Sunday, January 29, 2012

Teamwork


On Friday, we had a big meeting at the Center to discuss the technology application that is used by many of our operating projects to manage cases and track compliance. It could have been a contentious meeting. After all, it brought together people from different departments (research, technology, administration, operations) to discuss frustrations with the information system. And certainly there were moments of disagreement. But the spirit in the room was respectful and non-defensive and collaborative.

It made me think about the recent New Yorker piece by Jonah Lehrer on teamwork. Lehrer suggests that traditional brainstorming, in which individuals are taught not to critique each other's contributions, doesn't really work.

How do you establish an institutional culture that encourages creativity? How do you mold teams that put the talents of individual stars to use for the greater good of the whole? I'm not so arrogant to believe that I know the answers to these questions, but I do think about them a lot.

Here are my three favorite (sports) teams of all time:

1991-92 Washington Redskins: A truly dominant team that finished 17-2 and beat its opponents by an average of nearly 3 touchdowns a game on the way to winning Super Bowl XXVI. I had the pleasure of going to the game in person since it happened to be played in my wife's home state of Minnesota. While this team deserves to be remembered alongside the '86 Bears, '08 Patriots, '90 Niners, and the '93 Cowboys as the best of my lifetime, I fear that they will never receive their due because they lacked superstar players. Instead of Manning or Brady or Montana or Favre, they were led by Mark Rypien. In all honesty, Rypien was nowhere near as good as these hall-of-fame QBs. In fact, he was kind of goofy and awkward. But for one season, he was truly great, particularly when it came to throwing deep to Gary Clark. Go back and check the videotape if you doubt me.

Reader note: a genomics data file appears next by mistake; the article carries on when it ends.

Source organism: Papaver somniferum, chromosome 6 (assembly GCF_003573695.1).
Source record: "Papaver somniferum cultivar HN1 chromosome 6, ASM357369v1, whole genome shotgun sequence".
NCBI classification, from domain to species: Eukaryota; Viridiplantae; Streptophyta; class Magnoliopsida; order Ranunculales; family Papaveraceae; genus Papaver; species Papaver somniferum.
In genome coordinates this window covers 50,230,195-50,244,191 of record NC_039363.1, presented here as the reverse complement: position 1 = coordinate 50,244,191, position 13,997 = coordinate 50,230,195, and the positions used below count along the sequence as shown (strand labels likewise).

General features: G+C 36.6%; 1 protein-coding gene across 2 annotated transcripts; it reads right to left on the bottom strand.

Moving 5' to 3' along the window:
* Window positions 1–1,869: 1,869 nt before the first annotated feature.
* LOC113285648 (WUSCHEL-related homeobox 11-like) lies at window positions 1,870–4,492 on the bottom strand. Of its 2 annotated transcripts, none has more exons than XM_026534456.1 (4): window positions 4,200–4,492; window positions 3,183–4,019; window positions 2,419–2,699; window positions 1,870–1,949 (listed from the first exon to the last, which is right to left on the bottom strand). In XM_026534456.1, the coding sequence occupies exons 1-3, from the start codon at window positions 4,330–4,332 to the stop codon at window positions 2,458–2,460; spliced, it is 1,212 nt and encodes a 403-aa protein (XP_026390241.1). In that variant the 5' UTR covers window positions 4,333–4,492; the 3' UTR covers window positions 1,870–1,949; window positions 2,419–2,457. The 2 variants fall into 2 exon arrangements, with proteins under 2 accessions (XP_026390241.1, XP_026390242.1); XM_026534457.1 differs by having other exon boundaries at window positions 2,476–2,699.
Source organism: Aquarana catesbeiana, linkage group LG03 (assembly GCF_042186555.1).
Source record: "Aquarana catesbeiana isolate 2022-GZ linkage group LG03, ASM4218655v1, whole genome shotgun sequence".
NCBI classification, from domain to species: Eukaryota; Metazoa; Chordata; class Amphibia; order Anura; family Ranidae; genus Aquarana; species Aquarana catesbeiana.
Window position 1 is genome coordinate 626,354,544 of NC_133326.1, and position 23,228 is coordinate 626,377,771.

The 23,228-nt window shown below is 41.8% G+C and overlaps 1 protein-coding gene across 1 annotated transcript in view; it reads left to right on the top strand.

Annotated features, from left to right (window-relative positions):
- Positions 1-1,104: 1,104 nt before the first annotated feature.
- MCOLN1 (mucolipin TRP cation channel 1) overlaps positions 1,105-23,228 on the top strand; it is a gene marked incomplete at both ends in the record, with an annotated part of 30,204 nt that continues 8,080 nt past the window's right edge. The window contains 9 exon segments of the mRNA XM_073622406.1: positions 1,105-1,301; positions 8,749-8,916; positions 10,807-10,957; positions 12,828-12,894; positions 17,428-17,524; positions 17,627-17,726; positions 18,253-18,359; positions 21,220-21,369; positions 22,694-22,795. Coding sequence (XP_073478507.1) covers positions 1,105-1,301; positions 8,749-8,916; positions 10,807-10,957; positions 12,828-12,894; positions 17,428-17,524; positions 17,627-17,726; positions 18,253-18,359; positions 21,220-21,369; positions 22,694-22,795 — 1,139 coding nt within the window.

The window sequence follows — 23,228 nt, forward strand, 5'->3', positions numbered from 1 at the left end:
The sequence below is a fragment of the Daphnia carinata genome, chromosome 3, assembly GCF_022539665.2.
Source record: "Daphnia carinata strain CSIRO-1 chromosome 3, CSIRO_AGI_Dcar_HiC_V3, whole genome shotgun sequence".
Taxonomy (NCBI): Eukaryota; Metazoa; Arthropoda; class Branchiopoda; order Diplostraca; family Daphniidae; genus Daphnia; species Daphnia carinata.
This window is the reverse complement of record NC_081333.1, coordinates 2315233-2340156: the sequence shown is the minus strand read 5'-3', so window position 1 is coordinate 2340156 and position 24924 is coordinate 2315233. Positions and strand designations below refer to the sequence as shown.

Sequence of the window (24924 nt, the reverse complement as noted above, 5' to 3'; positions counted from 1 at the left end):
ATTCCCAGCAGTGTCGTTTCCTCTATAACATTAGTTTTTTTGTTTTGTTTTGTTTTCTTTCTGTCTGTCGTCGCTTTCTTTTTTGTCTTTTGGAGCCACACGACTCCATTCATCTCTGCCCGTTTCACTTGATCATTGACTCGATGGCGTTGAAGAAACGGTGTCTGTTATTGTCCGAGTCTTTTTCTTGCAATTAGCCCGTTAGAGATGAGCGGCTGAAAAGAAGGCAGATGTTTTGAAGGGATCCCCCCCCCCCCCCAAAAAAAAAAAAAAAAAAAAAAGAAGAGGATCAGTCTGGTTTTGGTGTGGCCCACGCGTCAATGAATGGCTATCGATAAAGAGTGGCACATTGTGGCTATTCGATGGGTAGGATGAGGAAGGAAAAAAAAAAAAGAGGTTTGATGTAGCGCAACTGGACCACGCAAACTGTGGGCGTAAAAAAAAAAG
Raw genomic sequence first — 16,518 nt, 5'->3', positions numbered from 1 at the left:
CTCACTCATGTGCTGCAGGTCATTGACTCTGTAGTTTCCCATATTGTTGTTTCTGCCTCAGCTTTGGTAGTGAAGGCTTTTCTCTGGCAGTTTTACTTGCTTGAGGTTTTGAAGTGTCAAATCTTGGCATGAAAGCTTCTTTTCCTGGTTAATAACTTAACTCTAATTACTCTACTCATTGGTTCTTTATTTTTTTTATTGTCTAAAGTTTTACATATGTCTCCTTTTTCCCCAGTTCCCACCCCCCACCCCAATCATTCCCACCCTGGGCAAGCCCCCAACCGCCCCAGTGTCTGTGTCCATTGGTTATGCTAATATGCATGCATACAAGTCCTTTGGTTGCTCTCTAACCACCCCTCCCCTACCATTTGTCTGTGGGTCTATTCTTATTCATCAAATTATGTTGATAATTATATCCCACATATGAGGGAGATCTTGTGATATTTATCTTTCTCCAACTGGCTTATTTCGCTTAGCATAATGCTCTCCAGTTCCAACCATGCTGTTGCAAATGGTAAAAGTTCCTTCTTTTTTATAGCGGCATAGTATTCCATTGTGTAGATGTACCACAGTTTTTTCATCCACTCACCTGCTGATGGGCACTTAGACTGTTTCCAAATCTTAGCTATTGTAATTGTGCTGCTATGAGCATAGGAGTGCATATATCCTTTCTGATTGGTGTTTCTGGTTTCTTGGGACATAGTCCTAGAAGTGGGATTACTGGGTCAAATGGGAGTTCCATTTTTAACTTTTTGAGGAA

2004-5 Arsenal: In 2003-04, Arsenal went through the entire league unbeaten, the first and only time that's ever been done in England. And while I have deep affection for that team, I find that it is the following year that sticks in my mind. Arsenal brought back basically the same squad in 04-05, but added two great young players to the mix: Robin van Persie and Cesc Fabregas. While they won the FA Cup, they finished 2nd in the league and were eliminated by Bayern Munich in the early stages of the Champions League. So I think you could argue that they probably were under-achievers in the end. Still, they played unbelievably beautiful football and had great chemistry on the pitch with players like Thierry Henry, Dennis Bergkamp and Patrick Viera seemingly reading each other's minds. They also moved from defense to offense as quickly as any team I can remember. The highlight for me was the home victory over Middlesborough, when they somehow managed to go 3-1 down only to score 4 brilliant goals in the last quarter of the game to transform a nail-biter into a laugher.

1998-99 New York Knicks: This was the Knicks team that finished 8th during the regular season and just squeaked into the playoffs before going on a magical run that ended with defeat to the Spurs in the NBA Finals. The appeal of this team was that it was a classic underdog story, succeeding in the face of long odds. Patrick Ewing was their best player, but he was often injured so the team had to rely on Allan Houston and Latrell Sprewell for points. (This also gave the team a comeback angle, since Sprewell had recently been suspended for physically assaulting a coach and was viewed as a pariah in many quarters.) The thing that tipped the scales and made me love this Knicks team was their coach, Jeff Van Gundy, who was almost unfailingly smart and funny in his interactions with the media. In a weird way, Van Gundy embodied that Knicks team: he was underrated by many (including the management of the Knicks, who wanted to fire him) because he wasn't a big-time player when he was younger and he looked more like Woody Allen than Pat Riley. Still, at the end of the year, there was no denying his quality.